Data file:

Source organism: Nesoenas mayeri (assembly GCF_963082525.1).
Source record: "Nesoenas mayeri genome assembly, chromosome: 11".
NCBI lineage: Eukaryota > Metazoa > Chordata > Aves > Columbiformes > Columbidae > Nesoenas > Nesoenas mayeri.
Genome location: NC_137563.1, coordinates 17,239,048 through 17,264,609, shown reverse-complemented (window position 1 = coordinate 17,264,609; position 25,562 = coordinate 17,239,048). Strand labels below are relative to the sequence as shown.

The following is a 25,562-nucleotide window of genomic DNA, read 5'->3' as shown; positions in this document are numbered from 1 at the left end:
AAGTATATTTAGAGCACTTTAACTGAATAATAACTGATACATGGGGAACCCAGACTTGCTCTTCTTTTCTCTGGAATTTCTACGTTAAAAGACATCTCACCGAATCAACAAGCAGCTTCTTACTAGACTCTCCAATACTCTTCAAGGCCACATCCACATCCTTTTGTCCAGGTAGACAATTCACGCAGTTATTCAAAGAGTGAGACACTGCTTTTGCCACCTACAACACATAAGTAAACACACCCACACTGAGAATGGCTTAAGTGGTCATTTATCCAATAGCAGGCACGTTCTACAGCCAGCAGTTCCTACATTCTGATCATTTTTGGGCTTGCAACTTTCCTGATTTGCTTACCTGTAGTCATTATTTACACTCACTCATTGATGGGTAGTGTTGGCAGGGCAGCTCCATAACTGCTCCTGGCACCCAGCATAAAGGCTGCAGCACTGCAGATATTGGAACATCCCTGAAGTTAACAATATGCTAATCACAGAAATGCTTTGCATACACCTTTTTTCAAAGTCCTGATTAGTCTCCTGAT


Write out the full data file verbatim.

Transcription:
Source organism: Nesoenas mayeri (assembly GCF_963082525.1).
Source record: "Nesoenas mayeri genome assembly, chromosome: 11".
NCBI lineage: Eukaryota > Metazoa > Chordata > Aves > Columbiformes > Columbidae > Nesoenas > Nesoenas mayeri.
Genome location: NC_137563.1, coordinates 17,239,048 through 17,264,609, shown reverse-complemented (window position 1 = coordinate 17,264,609; position 25,562 = coordinate 17,239,048). Strand labels below are relative to the sequence as shown.

The following is a 25,562-nucleotide window of genomic DNA, read 5'->3' as shown; positions in this document are numbered from 1 at the left end:
AAGTATATTTAGAGCACTTTAACTGAATAATAACTGATACATGGGGAACCCAGACTTGCTCTTCTTTTCTCTGGAATTTCTACGTTAAAAGACATCTCACCGAATCAACAAGCAGCTTCTTACTAGACTCTCCAATACTCTTCAAGGCCACATCCACATCCTTTTGTCCAGGTAGACAATTCACGCAGTTATTCAAAGAGTGAGACACTGCTTTTGCCACCTACAACACATAAGTAAACACACCCACACTGAGAATGGCTTAAGTGGTCATTTATCCAATAGCAGGCACGTTCTACAGCCAGCAGTTCCTACATTCTGATCATTTTTGGGCTTGCAACTTTCCTGATTTGCTTACCTGTAGTCATTATTTACACTCACTCATTGATGGGTAGTGTTGGCAGGGCAGCTCCATAACTGCTCCTGGCACCCAGCATAAAGGCTGCAGCACTGCAGATATTGGAACATCCCTGAAGTTAACAATATGCTAATCACAGAAATGCTTTGCATACACCTTTTTTCAAAGTCCTGATTAGTCTCCTGAT